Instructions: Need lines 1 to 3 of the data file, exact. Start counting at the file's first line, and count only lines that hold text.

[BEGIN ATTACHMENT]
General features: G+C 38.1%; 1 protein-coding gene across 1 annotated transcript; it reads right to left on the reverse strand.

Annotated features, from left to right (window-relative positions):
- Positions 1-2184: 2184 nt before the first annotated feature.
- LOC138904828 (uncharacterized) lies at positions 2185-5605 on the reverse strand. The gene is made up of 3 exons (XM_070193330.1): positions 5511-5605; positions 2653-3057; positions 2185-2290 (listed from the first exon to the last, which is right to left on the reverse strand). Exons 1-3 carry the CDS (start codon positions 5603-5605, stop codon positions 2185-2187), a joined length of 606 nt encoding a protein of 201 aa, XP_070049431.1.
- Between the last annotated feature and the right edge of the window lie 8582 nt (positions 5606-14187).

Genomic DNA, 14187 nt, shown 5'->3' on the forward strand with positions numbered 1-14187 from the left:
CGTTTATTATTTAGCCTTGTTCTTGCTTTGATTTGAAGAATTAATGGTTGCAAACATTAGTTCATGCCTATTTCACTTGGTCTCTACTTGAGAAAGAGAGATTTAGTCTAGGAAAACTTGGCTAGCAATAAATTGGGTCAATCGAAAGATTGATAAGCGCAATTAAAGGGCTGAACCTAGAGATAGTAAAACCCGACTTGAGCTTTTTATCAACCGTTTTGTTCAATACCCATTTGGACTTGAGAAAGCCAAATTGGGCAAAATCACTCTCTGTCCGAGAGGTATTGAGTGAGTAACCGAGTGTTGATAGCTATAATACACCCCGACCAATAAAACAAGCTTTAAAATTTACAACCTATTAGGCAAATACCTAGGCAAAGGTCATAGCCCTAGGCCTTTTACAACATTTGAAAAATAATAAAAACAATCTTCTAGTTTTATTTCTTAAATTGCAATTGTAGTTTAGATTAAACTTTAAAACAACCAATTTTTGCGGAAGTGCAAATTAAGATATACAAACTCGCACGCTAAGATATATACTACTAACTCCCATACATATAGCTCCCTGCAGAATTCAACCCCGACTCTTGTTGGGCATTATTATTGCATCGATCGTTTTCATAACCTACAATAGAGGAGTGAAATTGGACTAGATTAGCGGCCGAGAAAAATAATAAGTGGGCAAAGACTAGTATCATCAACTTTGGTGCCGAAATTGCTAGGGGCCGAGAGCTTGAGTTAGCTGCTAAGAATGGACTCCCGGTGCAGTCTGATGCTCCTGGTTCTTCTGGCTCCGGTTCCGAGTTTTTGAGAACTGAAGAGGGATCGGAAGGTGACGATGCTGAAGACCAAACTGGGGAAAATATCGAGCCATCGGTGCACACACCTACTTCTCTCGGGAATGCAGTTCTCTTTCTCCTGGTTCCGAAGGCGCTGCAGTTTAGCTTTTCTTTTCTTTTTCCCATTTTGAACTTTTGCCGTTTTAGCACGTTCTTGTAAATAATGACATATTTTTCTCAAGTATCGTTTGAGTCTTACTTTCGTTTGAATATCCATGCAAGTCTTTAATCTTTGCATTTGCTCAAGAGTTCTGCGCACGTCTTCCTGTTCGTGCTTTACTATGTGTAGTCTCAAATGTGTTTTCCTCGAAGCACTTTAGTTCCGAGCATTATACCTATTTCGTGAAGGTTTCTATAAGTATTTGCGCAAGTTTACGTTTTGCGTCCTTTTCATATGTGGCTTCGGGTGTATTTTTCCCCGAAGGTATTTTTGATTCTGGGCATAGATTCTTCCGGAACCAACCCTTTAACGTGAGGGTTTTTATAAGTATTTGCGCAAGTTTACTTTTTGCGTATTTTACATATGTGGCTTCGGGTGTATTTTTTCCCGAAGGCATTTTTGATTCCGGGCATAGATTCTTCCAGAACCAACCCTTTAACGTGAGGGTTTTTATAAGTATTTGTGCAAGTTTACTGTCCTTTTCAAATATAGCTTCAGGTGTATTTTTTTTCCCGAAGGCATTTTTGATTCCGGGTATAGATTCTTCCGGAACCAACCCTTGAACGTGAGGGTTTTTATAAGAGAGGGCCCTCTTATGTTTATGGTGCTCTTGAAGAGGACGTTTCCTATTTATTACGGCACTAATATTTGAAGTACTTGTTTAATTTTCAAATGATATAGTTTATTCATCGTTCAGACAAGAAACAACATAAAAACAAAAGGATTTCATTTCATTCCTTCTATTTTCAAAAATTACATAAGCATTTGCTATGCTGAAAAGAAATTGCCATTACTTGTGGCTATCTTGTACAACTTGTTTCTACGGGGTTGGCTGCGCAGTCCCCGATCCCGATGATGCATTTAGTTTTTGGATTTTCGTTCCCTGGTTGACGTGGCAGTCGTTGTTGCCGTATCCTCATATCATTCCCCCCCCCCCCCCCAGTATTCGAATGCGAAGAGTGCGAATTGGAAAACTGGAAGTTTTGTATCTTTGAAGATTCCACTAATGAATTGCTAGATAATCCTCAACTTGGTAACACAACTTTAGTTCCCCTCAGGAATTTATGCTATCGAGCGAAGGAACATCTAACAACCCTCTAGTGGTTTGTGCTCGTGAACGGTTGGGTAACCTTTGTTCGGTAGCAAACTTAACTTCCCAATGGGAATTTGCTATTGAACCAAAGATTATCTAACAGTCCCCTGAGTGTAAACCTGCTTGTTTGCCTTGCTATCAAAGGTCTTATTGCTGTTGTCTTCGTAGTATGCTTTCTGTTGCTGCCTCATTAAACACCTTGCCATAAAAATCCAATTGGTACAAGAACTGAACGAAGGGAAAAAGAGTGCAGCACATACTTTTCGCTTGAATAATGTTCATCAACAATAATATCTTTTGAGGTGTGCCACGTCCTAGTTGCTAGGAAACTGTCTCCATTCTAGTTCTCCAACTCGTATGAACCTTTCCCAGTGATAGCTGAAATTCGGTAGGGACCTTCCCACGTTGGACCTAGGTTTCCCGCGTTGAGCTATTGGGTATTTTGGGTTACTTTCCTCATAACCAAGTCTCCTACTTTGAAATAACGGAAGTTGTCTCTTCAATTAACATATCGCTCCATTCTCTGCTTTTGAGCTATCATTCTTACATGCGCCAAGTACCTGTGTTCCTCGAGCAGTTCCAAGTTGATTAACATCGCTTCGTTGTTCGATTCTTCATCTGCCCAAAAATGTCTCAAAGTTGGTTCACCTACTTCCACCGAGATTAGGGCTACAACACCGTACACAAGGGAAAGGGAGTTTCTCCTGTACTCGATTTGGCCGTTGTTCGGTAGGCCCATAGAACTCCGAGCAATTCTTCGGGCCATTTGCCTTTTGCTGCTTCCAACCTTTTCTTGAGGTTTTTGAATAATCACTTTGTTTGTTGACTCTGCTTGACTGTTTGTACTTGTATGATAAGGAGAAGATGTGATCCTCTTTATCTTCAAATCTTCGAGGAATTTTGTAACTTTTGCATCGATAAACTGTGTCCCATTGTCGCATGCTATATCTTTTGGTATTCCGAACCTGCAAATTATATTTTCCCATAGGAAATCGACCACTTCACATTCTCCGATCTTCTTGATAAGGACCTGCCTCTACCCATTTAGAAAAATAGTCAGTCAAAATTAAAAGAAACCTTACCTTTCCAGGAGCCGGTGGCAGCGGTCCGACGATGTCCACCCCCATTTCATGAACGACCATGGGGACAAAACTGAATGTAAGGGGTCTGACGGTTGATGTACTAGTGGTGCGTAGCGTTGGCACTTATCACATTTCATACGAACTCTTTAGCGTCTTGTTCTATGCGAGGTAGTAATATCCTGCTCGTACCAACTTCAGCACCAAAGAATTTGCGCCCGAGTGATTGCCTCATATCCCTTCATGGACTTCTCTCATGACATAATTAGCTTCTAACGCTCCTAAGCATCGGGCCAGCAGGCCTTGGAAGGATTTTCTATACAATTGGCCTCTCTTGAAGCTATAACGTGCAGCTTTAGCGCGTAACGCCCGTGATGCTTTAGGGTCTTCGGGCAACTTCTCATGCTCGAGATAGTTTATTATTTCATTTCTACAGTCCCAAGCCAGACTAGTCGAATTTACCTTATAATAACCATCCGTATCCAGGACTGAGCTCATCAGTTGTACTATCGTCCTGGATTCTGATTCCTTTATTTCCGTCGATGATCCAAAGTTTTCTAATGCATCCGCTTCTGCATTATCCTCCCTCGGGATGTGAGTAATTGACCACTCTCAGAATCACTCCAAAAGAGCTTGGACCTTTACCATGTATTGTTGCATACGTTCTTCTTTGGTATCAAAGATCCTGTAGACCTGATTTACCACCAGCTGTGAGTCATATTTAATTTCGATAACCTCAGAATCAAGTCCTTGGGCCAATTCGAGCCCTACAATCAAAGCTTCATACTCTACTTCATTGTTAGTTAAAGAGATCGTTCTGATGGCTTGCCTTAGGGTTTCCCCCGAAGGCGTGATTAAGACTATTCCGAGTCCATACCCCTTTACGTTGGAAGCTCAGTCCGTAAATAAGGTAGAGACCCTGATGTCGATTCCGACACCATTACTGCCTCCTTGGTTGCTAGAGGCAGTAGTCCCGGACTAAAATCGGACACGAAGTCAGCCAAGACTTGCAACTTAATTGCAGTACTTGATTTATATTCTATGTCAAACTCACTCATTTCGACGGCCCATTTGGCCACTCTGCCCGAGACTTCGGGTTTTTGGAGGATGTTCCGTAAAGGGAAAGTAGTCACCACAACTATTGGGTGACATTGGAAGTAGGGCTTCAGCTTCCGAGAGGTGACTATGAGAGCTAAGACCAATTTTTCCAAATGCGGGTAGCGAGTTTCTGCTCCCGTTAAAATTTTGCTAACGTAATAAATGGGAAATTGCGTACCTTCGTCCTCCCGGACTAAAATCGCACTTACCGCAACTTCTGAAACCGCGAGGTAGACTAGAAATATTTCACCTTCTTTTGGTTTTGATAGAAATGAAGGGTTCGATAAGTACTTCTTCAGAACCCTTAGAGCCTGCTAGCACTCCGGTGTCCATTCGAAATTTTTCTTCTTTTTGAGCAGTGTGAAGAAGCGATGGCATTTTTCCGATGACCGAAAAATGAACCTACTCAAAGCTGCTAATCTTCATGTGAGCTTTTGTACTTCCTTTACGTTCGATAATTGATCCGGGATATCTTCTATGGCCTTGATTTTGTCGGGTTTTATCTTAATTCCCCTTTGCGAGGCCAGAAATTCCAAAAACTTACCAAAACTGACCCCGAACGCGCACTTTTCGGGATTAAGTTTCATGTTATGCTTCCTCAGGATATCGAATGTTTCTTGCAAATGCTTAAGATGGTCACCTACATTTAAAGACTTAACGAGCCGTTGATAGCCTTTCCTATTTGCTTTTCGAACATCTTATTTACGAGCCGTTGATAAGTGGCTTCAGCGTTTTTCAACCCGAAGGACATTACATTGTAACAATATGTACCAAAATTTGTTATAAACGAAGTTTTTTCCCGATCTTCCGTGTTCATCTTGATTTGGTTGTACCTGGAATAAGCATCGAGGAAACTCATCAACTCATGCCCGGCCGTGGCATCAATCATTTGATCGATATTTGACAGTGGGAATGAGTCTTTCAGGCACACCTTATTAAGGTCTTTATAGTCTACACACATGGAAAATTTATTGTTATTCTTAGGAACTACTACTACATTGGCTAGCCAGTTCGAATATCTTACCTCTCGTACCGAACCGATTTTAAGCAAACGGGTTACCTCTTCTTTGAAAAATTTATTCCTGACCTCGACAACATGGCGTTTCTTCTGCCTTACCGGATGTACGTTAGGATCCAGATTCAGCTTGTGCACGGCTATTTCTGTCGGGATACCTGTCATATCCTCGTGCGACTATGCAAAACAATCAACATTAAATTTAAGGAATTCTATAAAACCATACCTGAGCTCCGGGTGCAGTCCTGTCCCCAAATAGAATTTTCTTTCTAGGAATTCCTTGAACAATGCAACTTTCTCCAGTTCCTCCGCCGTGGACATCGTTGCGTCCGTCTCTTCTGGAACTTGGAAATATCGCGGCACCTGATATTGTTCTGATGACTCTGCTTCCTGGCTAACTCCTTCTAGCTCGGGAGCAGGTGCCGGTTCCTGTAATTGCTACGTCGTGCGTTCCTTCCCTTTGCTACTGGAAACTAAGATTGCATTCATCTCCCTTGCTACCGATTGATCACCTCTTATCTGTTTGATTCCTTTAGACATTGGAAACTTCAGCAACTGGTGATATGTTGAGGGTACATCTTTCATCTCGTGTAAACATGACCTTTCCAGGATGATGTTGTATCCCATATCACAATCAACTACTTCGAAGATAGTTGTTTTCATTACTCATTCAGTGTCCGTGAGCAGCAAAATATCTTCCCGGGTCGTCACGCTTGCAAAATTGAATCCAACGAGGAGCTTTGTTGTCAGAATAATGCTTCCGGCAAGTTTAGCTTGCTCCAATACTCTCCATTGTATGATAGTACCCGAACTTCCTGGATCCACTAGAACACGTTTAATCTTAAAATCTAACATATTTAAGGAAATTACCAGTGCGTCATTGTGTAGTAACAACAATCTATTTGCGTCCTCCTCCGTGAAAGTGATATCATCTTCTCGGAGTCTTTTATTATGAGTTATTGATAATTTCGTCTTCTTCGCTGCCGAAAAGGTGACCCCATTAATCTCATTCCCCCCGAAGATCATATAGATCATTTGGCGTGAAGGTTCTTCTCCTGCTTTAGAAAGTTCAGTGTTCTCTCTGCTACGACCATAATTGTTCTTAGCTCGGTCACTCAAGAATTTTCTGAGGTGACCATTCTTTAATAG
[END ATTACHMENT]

General features: G+C 38.1%; 1 protein-coding gene across 1 annotated transcript; it reads right to left on the reverse strand.

Annotated features, from left to right (window-relative positions):
- Positions 1-2184: 2184 nt before the first annotated feature.